Sheriff’s Office Detective Nick Vega, working with the Internet Crimes Against Children Task Force, was investigating an online peer-to-peer sharing website where child pornography is known to be shared, authorities said. The detective tracked illegal activities to Shiell’s home computer, where he found videos and images of prepubescent boys and girls engaged in sexual acts.

Shiell was scheduled to stand trial this week when he opted to plead guilty in exchange for the least amount of prison time the law allows for the crime. At the time of his arrest, possession of child pornography involving children under age 13 carried a punishment of five years to 20 years in prison.

Just months later, in August 2012, Louisiana doubled its punishment for possession of child pornography involving children under age 13 to 10 years to 40 years in prison.

The Internet Crimes Against Children program is funded by the U.S. Justice Department and involves local, state and federal law enforcement agencies working in 61 task forces nationwide that root out child predators on the Internet.

Assistant District Attorney Douglas Rushton prosecuted the case.

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‘Sovereign citizen’ burglar sentenced to 10 years in prison

A man already serving a six-month jail term for refusing to answer a judge’s questions during his trial last month was sentenced Monday (April 4) to 10 years in prison for burglarizing a Metairie widow’s home and then was caught the same day with her stolen jewelry.

Sean Stock, who turned 29 years old on Monday, was convicted of simple burglary of an inhabited dwelling and possession of stolen things on March 23. Among the items he stole was the engagement ring and wedding band that belonged to her husband, who died on Good Friday of 2014, according to trial testimony.

Stock broke into the woman’s home on 47th Street near South Causeway Boulevard during the weekend of June 20, 2015.

Stock was familiar with the home because he previously was hired to perform odd jobs there, including removing a tree, according to testimony. The Jefferson Parish Sheriff’s Office focused on him as a suspect after the homeowner overheard deputies mention Stock’s name and she recalled having hired him to do the work, she testified.

After rejecting two requests to toss out the verdicts and hearing a lengthy and emotional defense plea for lenience for the father of a 4-year-old boy, Judge Ellen Shirer Kovach of the 24th Judicial District Court sentenced Stock to 10 years on each count. She ran the sentences concurrently.

As his trial was beginning, Stock, who had a public defender appointed to his case, announced he wanted to act has his own attorney in disclosing an affiliation with the sovereign citizens movement, whose members refuse to recognize laws or pay taxes.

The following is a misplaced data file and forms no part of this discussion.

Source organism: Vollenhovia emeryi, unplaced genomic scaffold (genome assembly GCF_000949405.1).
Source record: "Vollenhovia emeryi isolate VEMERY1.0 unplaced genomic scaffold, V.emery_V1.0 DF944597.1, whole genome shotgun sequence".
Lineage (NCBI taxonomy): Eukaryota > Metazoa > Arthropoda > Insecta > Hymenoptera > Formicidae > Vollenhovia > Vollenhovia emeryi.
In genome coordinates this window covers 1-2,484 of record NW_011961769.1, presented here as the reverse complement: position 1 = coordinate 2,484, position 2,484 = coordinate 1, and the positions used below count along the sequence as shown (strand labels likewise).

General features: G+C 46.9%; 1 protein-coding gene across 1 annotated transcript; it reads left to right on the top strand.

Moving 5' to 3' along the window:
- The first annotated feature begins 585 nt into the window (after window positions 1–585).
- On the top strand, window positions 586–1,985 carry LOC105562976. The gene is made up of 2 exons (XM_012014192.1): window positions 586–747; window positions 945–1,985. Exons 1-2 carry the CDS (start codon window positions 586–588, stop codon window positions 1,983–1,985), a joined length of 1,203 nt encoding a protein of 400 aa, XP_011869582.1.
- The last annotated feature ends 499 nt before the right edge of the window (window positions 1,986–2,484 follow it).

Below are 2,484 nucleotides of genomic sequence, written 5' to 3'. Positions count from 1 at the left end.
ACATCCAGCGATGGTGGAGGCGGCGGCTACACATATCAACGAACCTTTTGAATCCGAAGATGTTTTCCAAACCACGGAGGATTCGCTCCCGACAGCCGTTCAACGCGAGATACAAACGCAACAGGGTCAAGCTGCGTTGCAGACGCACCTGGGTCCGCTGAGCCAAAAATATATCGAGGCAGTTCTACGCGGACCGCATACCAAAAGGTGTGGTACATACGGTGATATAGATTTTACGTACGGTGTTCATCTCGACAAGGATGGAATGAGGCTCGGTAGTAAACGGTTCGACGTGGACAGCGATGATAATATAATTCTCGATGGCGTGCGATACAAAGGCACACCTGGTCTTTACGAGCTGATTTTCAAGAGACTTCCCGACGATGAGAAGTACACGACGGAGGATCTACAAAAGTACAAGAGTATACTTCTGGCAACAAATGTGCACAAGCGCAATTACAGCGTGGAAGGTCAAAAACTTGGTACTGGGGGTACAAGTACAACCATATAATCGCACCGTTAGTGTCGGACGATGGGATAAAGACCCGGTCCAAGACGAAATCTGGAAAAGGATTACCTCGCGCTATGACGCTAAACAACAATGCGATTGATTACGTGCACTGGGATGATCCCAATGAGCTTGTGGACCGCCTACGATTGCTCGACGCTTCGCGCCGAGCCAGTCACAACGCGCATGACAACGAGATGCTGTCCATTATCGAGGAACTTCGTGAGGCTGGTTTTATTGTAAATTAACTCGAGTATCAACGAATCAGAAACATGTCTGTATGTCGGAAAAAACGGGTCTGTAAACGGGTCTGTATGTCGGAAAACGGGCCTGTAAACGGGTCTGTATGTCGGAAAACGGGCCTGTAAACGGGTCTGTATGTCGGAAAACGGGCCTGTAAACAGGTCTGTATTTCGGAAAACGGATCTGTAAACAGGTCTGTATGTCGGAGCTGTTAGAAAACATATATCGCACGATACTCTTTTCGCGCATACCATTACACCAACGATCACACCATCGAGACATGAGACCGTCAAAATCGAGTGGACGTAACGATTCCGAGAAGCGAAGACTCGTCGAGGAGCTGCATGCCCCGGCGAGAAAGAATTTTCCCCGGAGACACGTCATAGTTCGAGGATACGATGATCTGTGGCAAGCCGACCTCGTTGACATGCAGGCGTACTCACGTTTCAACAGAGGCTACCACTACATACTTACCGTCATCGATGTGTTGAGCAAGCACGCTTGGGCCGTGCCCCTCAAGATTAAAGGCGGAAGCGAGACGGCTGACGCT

As the judge questioned him in connection with his request, Stock responded only that he was the attorney for his own corporation, an assertion indicative of the sovereign citizens movement. His non-responsiveness led Judge Kovach to find him in contempt of court and sentence him a six-month jail term.

Just before she announced her sentence for the convictions on Monday, Stock apologized for his courtroom disturbance. “I look back,” he said. “I was rude. I do want to apologize for that.”

Judge Kovach said she planned to run the 6-month jail term consecutively to the sentencings but opted to run it concurrently in light of his apology.

Stock’s punishment could be increased because of his 2004 conviction of carjacking, for which he was sentenced to five years in prison. Prosecutors are seeking a sentencing enhancement under Louisiana’s habitual offender law, meaning his sentence for the burglary could increase to 24 years.

Assistant District Attorneys Douglas Rushton and Andrew DeCoste prosecuted the case.

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DA’s Office diversion counselor presents lecture at national conference

Desislava Atlazova, a counselor in the Jefferson Parish District Attorney’s Office Pre-Trial Adult Diversion Program, has been selected to present a lecture during the Law and Ethics in Counseling Conference 2016.

Held annually, the conferences bring together counselor educators, counseling graduate students and counseling practitioners from across the United States to review the latest trends and developments in the areas of law and ethics in counseling, according to event organizers.

Atlazova and fellow doctoral student Dustin Reed will present “Counseling, Boundary Issues, Multiple Relationships and Ethics,” during the weeklong conference. The presentation touches on a range of ethical matters, from touching in therapy to prohibited relationships.

A native of Bulgaria who immigrated to the United States 10 years ago, Atlazova, P.L.P.C., N.C.C., is a doctoral student in counseling at the University of Holy Cross in Algiers, formerly Our Lady of Holy Cross College. She holds a master’s degree in clinical mental health counseling from the University of New Orleans and has been employed at the District Attorney’s Office for more than two years.

The University of Holy Cross is hosting this year’s conference, began on Sunday Sunday (April 3) through Thursday at the Archdiocese of New Orleans Retreat Center in Metairie. A conference committee selects who’ll speak at the events.

Atlazova’s presentation is 10:15 a.m., on Thursday (April 7).